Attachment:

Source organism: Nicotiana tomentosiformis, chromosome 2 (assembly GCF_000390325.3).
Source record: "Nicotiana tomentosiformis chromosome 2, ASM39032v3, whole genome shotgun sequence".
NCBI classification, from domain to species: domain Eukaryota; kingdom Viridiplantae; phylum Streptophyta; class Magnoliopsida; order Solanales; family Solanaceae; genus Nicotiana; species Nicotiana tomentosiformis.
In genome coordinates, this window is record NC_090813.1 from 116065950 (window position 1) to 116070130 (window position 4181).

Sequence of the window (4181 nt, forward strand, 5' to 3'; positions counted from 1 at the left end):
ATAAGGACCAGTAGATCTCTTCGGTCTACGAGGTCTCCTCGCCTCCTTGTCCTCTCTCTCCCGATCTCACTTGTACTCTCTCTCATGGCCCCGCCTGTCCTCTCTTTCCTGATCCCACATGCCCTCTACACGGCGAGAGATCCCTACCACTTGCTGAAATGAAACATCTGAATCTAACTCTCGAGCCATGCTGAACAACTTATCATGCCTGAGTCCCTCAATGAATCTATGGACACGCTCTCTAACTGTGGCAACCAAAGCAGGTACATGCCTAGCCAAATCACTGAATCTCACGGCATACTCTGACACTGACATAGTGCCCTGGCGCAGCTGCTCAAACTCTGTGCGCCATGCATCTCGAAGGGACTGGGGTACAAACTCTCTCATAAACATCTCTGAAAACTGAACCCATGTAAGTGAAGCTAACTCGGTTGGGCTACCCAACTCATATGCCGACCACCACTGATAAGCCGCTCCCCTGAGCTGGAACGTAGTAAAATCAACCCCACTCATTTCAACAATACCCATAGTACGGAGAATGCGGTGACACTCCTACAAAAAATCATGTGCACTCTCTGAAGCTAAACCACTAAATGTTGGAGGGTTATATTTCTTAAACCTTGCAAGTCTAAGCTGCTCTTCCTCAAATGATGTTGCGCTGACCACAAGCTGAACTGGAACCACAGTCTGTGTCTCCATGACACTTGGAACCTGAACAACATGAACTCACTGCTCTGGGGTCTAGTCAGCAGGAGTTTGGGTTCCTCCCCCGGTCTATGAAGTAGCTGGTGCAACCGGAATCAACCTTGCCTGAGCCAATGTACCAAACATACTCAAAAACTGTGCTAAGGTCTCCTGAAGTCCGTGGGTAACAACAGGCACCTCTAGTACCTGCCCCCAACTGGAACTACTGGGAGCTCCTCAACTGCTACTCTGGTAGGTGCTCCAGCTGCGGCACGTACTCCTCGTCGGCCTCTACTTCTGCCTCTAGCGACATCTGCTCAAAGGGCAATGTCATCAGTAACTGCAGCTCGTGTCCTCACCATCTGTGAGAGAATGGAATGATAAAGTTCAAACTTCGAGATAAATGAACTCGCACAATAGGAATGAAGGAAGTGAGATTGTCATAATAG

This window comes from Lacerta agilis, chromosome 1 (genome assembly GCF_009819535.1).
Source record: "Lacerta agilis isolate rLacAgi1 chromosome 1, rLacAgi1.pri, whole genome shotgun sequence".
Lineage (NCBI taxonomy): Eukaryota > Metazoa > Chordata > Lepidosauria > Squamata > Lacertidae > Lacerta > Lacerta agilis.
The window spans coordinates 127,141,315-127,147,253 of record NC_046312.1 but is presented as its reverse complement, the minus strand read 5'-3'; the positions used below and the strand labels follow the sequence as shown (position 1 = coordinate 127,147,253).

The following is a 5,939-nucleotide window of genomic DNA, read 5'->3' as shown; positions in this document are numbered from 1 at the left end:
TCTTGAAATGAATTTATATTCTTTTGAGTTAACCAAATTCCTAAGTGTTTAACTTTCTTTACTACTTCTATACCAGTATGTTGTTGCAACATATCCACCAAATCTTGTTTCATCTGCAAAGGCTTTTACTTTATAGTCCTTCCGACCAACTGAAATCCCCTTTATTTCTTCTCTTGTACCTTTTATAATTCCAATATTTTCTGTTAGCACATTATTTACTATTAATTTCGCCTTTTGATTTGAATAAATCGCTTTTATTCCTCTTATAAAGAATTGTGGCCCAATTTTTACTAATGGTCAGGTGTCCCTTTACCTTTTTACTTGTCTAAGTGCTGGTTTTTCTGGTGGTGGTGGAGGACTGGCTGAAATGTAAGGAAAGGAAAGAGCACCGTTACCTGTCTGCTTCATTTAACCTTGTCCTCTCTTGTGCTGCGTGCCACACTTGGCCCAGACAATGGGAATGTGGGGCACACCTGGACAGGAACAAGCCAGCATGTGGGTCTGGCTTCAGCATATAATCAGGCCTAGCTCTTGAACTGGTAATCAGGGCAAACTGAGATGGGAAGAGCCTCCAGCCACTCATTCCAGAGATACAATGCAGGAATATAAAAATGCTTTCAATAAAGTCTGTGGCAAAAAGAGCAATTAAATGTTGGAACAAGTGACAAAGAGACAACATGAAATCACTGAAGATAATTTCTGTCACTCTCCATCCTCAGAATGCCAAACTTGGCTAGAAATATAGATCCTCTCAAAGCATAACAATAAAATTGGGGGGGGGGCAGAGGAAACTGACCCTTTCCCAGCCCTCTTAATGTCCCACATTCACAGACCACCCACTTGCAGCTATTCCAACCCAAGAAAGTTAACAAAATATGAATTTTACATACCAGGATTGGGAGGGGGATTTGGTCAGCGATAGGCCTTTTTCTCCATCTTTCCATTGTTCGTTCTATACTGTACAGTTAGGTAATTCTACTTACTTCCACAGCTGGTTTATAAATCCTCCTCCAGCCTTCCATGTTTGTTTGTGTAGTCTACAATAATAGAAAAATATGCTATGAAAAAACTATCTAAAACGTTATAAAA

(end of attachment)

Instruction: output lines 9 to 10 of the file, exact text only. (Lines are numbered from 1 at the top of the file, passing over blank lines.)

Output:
Lineage (NCBI taxonomy): Eukaryota > Metazoa > Chordata > Lepidosauria > Squamata > Lacertidae > Lacerta > Lacerta agilis.
The window spans coordinates 127,141,315-127,147,253 of record NC_046312.1 but is presented as its reverse complement, the minus strand read 5'-3'; the positions used below and the strand labels follow the sequence as shown (position 1 = coordinate 127,147,253).